Hallucinogens Addiction and Abuse
Hallucinogens are drugs that have the ability to change the way you think, act and react to both familiar and unfamiliar situations. A hallucinogen could evoke different feelings, causing you to become dissociated, delirious or to have an ‘out of world’ experience. In the case of the latter, this might be referred to as being psychedelic. Hallucinogens are recreational drugs and have the ability to produce visual and auditory hallucinations, as well as out-of-body experiences.
Using a hallucinogen results in a psychoactive experience, but at the same time, no two users of the same hallucinogen describe having the same experience. The use of hallucinogens can be exciting, especially for people that seek a unique experience. However, at the same time, there are many dangers associated with the use of hallucinogens. Some have been known to produce lifelong effects, even after a single exposure.
Hallucinogen addiction explained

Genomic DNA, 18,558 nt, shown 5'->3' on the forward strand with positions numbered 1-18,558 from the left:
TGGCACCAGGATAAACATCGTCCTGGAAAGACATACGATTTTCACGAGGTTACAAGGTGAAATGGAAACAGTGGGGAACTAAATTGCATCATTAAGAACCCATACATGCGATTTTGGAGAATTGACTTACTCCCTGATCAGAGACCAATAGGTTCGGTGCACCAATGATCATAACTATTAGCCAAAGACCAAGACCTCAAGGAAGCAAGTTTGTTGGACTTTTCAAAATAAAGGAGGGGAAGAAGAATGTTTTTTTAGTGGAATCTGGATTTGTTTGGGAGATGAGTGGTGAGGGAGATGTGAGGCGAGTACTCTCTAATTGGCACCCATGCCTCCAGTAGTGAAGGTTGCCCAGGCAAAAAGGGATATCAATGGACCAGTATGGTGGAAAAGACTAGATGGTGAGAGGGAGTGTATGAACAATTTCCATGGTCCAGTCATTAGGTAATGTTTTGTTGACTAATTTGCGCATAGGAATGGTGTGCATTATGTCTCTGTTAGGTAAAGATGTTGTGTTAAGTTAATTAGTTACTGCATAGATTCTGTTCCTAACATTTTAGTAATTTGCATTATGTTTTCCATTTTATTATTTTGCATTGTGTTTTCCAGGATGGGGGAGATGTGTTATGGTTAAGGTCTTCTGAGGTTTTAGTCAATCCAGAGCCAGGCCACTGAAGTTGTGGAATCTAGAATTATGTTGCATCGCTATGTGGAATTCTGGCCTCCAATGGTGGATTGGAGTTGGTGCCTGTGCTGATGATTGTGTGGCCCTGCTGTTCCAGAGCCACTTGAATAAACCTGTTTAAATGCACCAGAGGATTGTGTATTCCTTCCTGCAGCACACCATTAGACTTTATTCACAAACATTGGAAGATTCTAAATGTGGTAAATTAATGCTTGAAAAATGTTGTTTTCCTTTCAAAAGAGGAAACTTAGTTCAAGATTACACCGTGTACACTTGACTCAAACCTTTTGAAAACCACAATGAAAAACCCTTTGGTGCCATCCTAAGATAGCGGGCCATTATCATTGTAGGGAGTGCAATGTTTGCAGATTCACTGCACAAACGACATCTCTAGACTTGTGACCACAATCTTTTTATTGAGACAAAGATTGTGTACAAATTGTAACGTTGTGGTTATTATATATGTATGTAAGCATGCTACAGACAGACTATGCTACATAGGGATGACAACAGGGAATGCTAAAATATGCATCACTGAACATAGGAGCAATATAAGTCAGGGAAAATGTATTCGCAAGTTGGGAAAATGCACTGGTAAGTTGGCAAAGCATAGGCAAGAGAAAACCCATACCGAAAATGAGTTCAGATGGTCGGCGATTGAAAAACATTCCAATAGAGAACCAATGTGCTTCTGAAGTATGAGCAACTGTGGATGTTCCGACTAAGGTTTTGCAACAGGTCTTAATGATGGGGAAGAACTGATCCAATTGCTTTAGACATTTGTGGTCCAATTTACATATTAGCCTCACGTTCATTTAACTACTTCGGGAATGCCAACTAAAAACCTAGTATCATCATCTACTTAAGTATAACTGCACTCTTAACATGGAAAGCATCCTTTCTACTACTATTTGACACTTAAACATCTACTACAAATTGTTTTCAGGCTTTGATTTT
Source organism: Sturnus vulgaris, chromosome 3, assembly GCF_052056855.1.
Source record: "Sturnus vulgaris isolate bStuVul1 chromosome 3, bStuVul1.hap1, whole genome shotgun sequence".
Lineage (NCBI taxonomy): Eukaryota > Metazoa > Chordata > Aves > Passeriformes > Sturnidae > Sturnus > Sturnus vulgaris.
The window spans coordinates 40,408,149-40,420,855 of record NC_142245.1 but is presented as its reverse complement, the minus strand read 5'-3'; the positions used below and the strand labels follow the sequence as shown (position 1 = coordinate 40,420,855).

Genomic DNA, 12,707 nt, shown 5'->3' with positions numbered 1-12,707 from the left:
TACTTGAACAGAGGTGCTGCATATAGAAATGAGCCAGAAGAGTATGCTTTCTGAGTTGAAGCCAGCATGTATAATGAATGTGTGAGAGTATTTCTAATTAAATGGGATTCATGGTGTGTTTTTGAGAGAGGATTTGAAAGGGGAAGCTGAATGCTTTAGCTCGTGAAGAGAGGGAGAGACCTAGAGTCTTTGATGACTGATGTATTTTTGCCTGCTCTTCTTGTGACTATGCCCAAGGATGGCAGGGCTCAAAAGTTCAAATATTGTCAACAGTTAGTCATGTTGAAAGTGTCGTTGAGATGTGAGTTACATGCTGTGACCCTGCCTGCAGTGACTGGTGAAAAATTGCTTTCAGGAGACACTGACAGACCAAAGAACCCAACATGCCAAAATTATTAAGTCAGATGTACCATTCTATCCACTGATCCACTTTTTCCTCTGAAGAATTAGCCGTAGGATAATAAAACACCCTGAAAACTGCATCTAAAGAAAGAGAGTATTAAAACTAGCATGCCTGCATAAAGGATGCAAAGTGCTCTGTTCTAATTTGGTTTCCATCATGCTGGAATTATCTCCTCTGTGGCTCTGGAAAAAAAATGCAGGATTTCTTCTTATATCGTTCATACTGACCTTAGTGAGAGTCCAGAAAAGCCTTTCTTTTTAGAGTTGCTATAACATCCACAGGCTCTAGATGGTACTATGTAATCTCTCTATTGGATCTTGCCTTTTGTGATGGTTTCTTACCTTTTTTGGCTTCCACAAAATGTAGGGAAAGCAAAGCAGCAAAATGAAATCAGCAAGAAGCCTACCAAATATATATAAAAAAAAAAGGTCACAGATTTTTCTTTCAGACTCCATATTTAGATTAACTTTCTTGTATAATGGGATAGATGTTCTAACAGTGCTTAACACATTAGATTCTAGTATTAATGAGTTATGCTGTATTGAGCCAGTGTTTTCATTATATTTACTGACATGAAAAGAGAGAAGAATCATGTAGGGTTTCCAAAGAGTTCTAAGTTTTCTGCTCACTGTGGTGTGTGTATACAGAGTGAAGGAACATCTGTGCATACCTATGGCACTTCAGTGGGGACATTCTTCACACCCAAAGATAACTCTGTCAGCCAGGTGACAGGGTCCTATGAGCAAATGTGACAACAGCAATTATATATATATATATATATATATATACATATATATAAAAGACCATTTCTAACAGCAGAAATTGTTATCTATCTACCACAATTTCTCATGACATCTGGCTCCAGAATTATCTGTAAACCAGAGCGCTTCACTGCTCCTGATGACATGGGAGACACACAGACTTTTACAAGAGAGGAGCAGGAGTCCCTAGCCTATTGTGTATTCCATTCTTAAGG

The majority of hallucinogens in use are not addictive, in the sense that they do not result in the extreme drug-seeking behaviour or cravings commonly found in other substances when abused. However, some hallucinogens, such as Lysergic acid Diethylamide (LSD), are prone to tolerance in users. This means you will need increasing amounts of the drug to experience the hallucinogenic effect that you seek. The need to take repeatedly higher doses to achieve the same effect can be dangerous and result in taking hazardous doses.
One hallucinogen that is known to be addictive is Phencyclidine (PCP), also known as ‘Angel Dust’. It is synthesised in a lab and causes both hallucinations and dissociation. It is a dangerous drug that causes withdrawal symptoms when you cease usage. It can also cause memory loss, depression, and impaired speech/cognitive abilities, when used long-term.